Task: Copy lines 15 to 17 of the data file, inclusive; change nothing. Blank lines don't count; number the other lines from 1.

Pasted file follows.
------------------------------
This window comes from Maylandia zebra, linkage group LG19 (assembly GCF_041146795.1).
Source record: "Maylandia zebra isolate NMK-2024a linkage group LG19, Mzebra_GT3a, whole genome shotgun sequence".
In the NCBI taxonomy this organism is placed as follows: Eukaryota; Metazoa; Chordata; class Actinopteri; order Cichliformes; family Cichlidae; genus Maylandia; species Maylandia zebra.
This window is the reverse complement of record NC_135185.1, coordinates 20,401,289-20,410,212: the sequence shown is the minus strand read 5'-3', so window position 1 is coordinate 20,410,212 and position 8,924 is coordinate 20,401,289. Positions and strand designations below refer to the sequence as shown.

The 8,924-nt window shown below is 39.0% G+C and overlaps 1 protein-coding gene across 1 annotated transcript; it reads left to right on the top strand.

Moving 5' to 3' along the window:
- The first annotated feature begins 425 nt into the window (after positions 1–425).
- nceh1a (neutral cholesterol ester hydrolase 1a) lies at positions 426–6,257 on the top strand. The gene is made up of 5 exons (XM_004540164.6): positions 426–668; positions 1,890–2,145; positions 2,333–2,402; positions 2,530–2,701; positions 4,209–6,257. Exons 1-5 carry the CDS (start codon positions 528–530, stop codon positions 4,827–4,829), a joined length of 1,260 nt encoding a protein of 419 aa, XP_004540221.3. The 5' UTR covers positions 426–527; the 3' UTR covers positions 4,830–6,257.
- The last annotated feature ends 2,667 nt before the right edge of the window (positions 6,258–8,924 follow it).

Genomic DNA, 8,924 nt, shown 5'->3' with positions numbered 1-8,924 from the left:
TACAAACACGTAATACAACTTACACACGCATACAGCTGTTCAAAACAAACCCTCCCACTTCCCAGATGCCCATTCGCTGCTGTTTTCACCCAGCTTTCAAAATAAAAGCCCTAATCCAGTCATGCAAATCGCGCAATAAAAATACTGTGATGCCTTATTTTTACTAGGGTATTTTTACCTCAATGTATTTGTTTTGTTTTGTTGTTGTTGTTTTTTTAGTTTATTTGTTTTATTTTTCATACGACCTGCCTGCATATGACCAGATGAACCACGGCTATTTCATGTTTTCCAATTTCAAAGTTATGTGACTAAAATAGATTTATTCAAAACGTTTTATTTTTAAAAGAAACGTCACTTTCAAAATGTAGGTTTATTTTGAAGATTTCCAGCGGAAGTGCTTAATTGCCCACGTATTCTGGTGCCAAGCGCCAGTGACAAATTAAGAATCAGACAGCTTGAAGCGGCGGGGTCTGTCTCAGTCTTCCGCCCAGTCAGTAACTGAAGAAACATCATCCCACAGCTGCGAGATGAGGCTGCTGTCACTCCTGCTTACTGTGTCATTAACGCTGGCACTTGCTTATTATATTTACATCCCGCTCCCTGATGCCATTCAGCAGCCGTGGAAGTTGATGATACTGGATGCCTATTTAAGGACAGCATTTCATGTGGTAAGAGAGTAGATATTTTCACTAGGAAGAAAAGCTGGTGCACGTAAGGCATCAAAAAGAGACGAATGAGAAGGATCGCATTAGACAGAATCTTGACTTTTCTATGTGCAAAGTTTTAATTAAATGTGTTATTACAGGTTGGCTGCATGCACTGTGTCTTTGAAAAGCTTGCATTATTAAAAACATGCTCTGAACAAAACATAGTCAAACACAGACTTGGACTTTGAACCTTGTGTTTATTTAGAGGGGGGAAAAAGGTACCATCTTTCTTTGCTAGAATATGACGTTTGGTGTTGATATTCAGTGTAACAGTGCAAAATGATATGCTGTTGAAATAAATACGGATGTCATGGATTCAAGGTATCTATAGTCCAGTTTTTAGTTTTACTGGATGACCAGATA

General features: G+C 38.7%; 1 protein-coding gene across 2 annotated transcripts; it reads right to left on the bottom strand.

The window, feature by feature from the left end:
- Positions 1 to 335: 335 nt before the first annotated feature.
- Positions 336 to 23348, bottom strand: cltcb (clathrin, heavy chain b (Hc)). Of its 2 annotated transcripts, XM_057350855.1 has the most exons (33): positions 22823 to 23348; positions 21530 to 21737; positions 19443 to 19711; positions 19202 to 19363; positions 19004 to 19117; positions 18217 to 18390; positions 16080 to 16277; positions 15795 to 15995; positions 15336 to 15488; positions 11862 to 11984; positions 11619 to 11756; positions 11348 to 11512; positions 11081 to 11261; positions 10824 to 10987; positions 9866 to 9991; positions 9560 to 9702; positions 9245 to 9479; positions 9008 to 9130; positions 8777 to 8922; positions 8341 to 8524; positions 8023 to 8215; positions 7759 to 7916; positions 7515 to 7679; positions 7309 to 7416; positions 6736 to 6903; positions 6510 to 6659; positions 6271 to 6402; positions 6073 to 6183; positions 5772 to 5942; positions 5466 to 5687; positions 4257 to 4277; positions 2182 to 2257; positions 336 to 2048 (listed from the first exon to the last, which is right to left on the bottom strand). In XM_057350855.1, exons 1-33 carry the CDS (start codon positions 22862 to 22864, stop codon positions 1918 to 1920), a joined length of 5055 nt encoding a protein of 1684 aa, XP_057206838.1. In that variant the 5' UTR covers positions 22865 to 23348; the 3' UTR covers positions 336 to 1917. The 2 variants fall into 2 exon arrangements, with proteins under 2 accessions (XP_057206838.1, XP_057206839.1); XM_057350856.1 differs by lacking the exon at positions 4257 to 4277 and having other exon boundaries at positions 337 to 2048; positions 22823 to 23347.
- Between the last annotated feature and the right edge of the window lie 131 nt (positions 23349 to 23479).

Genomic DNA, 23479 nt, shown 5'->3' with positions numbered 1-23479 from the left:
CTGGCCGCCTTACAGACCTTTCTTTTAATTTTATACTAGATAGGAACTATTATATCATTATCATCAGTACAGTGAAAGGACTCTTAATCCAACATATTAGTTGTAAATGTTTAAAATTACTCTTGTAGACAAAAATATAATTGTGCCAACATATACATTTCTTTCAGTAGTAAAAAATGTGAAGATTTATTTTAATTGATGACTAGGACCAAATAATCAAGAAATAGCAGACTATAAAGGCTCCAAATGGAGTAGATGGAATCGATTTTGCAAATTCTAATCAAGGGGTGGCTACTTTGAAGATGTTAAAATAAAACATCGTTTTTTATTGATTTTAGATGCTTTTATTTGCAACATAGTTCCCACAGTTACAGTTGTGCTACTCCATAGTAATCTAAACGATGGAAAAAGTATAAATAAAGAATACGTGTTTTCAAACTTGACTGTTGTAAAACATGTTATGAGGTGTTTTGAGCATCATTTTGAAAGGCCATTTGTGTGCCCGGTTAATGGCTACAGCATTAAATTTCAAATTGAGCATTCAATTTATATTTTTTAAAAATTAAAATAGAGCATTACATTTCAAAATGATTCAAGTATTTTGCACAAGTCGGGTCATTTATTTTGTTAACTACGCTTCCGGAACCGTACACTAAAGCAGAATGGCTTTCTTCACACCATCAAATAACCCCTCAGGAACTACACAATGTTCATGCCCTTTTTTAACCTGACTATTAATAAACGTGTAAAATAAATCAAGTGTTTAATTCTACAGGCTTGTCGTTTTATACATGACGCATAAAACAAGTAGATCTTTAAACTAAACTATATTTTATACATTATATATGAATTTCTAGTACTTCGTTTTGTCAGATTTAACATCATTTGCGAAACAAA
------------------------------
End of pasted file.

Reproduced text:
- Positions 336 to 23348, bottom strand: cltcb (clathrin, heavy chain b (Hc)). Of its 2 annotated transcripts, XM_057350855.1 has the most exons (33): positions 22823 to 23348; positions 21530 to 21737; positions 19443 to 19711; positions 19202 to 19363; positions 19004 to 19117; positions 18217 to 18390; positions 16080 to 16277; positions 15795 to 15995; positions 15336 to 15488; positions 11862 to 11984; positions 11619 to 11756; positions 11348 to 11512; positions 11081 to 11261; positions 10824 to 10987; positions 9866 to 9991; positions 9560 to 9702; positions 9245 to 9479; positions 9008 to 9130; positions 8777 to 8922; positions 8341 to 8524; positions 8023 to 8215; positions 7759 to 7916; positions 7515 to 7679; positions 7309 to 7416; positions 6736 to 6903; positions 6510 to 6659; positions 6271 to 6402; positions 6073 to 6183; positions 5772 to 5942; positions 5466 to 5687; positions 4257 to 4277; positions 2182 to 2257; positions 336 to 2048 (listed from the first exon to the last, which is right to left on the bottom strand). In XM_057350855.1, exons 1-33 carry the CDS (start codon positions 22862 to 22864, stop codon positions 1918 to 1920), a joined length of 5055 nt encoding a protein of 1684 aa, XP_057206838.1. In that variant the 5' UTR covers positions 22865 to 23348; the 3' UTR covers positions 336 to 1917. The 2 variants fall into 2 exon arrangements, with proteins under 2 accessions (XP_057206838.1, XP_057206839.1); XM_057350856.1 differs by lacking the exon at positions 4257 to 4277 and having other exon boundaries at positions 337 to 2048; positions 22823 to 23347.
- Between the last annotated feature and the right edge of the window lie 131 nt (positions 23349 to 23479).

Genomic DNA, 23479 nt, shown 5'->3' with positions numbered 1-23479 from the left: